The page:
• 8. Legal basis of the argument:Legal basis of the argument: ►R v Hodgson [2009] EWCA Crim 490.R v Hodgson [2009] EWCA Crim 490. ►R v Stone (Michael John) [2005]R v Stone (Michael John) [2005] EWCA Crim 105.EWCA Crim 105. ►External effects on the defendant byExternal effects on the defendant by police.police. ►Internal effects on the defendant.Internal effects on the defendant.
  • 9. The ways to exclude the falseThe ways to exclude the false confession:confession: ►S.76(2) (a) and (b) Police andS.76(2) (a) and (b) Police and Criminal Evidence Act 1984.Criminal Evidence Act 1984. ►S.78 Police and Criminal Evidence ActS.78 Police and Criminal Evidence Act 1984.1984. ►Code C Police and Criminal EvidenceCode C Police and Criminal Evidence Act 1984.Act 1984.
  • 10. Police and Criminal EvidencePolice and Criminal Evidence Act 1984Act 1984 ►S.76(2)(a): If the confession isS.76(2)(a): If the confession is obtained by oppression, it must beobtained by oppression, it must be excluded.excluded. ►S.76(2)(b): It the confession is madeS.76(2)(b): It the confession is made in consequences of something said orin consequences of something said or done, it must be excluded.done, it must be excluded. ►S.78(1): The evidence on which theS.78(1): The evidence on which the prosecution proposes to rely ought toprosecution proposes to rely ought to be excluded, if it affects the fairness ofbe excluded, if it affects the fairness of the proceeding.the proceeding.
  • 11. My suggestions on that matter:My suggestions on that matter: ►Psychologists’ report on thePsychologists’ report on the defendant.defendant. ►Proper application of relevantProper application of relevant statutory law to exclude that evidence.statutory law to exclude that evidence. ►Should Parliament enact law in orderShould Parliament enact law in order to exclude voluntary false confession?to exclude voluntary false confession?
  • 12. Bibliography:Bibliography: CASESCASES:: ► R v Hodgson [2009] EWCA Crim 490.R v Hodgson [2009] EWCA Crim 490. ► R v Raghip and Others (1991), The Times, 9 December.R v Raghip and Others (1991), The Times, 9 December. ► R v Turner [1975], QB 834.R v Turner [1975], QB 834. ► R v Stone (Michael John) [2005] EWCA Crim 105.R v Stone (Michael John) [2005] EWCA Crim 105. ► R v O’Connor (1987) 85 Cr App R 298.R v O’Connor (1987) 85 Cr App R 298. ► R v Chalkley and Jeffries [1998] 2 All ER 155.R v Chalkley and Jeffries [1998] 2 All ER 155. LEGISLATIONLEGISLATION:: ► Section 76(2) (a) Police and Criminal Evidence Act 1984.Section 76(2) (a) Police and Criminal Evidence Act 1984. ► Section 76(2) (b) Police and Criminal Evidence Act 1984.Section 76(2) (b) Police and Criminal Evidence Act 1984. ► Section 78 Police and Criminal Evidence Act 1984.Section 78 Police and Criminal Evidence Act 1984. ► Code C. Police and Criminal Evidence Act 1984.Code C. Police and Criminal Evidence Act 1984.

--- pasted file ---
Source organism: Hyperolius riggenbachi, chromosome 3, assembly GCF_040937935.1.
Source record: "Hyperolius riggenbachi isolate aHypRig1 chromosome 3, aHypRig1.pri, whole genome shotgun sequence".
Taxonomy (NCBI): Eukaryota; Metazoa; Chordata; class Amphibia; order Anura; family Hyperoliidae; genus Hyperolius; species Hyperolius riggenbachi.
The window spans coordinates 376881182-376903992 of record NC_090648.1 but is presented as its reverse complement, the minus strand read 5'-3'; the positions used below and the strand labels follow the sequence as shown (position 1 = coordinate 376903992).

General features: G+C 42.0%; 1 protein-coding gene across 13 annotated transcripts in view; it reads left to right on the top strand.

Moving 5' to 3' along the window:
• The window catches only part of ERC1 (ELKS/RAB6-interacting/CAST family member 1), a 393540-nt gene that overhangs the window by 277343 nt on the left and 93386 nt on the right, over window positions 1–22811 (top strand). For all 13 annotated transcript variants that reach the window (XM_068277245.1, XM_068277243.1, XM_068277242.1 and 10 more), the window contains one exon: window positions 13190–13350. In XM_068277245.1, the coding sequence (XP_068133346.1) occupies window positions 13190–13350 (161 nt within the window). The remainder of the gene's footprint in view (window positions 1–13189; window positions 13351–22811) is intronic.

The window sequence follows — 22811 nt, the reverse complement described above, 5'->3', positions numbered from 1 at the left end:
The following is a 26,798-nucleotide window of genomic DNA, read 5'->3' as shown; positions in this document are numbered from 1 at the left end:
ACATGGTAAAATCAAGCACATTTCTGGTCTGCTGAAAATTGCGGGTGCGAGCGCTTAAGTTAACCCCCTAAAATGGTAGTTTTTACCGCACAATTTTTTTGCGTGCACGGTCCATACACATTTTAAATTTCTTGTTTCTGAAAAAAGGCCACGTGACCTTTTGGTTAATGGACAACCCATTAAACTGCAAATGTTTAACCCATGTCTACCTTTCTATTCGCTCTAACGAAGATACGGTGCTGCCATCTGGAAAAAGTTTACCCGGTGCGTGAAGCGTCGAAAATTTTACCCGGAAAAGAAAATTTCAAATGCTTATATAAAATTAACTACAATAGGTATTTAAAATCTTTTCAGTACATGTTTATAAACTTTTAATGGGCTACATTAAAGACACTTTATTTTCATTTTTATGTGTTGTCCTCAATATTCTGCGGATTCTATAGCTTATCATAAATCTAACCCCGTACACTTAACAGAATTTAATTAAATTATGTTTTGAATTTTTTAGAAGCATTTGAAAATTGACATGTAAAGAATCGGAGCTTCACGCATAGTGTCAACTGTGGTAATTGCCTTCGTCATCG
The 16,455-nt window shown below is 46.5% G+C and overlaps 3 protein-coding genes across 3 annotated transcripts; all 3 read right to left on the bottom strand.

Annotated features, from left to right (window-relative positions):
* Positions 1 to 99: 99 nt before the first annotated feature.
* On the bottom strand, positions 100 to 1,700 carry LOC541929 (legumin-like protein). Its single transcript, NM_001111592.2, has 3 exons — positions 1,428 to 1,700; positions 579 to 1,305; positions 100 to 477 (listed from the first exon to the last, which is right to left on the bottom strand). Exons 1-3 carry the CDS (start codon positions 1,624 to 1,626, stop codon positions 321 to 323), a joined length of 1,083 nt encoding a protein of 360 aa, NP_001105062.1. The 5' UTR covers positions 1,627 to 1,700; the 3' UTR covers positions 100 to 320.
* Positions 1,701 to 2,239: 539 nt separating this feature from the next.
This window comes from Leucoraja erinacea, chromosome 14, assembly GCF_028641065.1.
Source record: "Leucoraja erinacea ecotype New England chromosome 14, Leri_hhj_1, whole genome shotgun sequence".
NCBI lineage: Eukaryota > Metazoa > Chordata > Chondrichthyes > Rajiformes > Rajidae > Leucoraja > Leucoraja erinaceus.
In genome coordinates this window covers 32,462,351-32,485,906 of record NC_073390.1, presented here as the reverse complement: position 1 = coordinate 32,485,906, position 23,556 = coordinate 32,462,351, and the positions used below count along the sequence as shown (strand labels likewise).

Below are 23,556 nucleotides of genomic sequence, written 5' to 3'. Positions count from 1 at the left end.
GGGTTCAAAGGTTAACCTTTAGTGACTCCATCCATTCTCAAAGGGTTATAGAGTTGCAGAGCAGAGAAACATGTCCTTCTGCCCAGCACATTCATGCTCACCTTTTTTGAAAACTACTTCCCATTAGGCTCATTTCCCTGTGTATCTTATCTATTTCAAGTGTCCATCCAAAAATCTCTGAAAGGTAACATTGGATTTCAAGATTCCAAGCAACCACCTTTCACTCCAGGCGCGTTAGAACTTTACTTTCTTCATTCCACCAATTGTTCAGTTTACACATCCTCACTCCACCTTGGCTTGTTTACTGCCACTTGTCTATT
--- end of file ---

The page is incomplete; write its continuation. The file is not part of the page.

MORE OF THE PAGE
• 13. SECONDARY SOURCESSECONDARY SOURCES:: ► Allen, C. Practical Guide to Evidence, 4Allen, C. Practical Guide to Evidence, 4thth edition, 2008.edition, 2008. ► Dennis, I. The Law of Evidence, 3Dennis, I. The Law of Evidence, 3rdrd edition, 2007.edition, 2007. ► Keane, A, ‘Modern Law of Evidence’, (2006).Keane, A, ‘Modern Law of Evidence’, (2006). ► Gudjonsson, G. “The psychology of false confession:Gudjonsson, G. “The psychology of false confession: research and theoretical issues”, Chapter 8 of theresearch and theoretical issues”, Chapter 8 of the psychology of interrogations, confession and testimony,psychology of interrogations, confession and testimony, (1992).(1992). ► Ashworth, A. “Should the police be allowed to useAshworth, A. “Should the police be allowed to use deceptive practices?” L.Q.R. 1998, 114(Jan), 108 -140.deceptive practices?” L.Q.R. 1998, 114(Jan), 108 -140. ► Dr G. Gudjonsson, “The psychology of false confession”,Dr G. Gudjonsson, “The psychology of false confession”, N.L.J. 1992, 142(6568), 1277-1278.N.L.J. 1992, 142(6568), 1277-1278. ► Colvin, E. “Convicting the innocent: a critique of theories ofColvin, E. “Convicting the innocent: a critique of theories of wrongful convictions”, Crim. L.F., 20(2), 173-192.wrongful convictions”, Crim. L.F., 20(2), 173-192. ► Mirfield, P. “Expert evidence and unreliable confession”,Mirfield, P. “Expert evidence and unreliable confession”, L.Q.R. 1992, 108(Oct), 528-534.L.Q.R. 1992, 108(Oct), 528-534.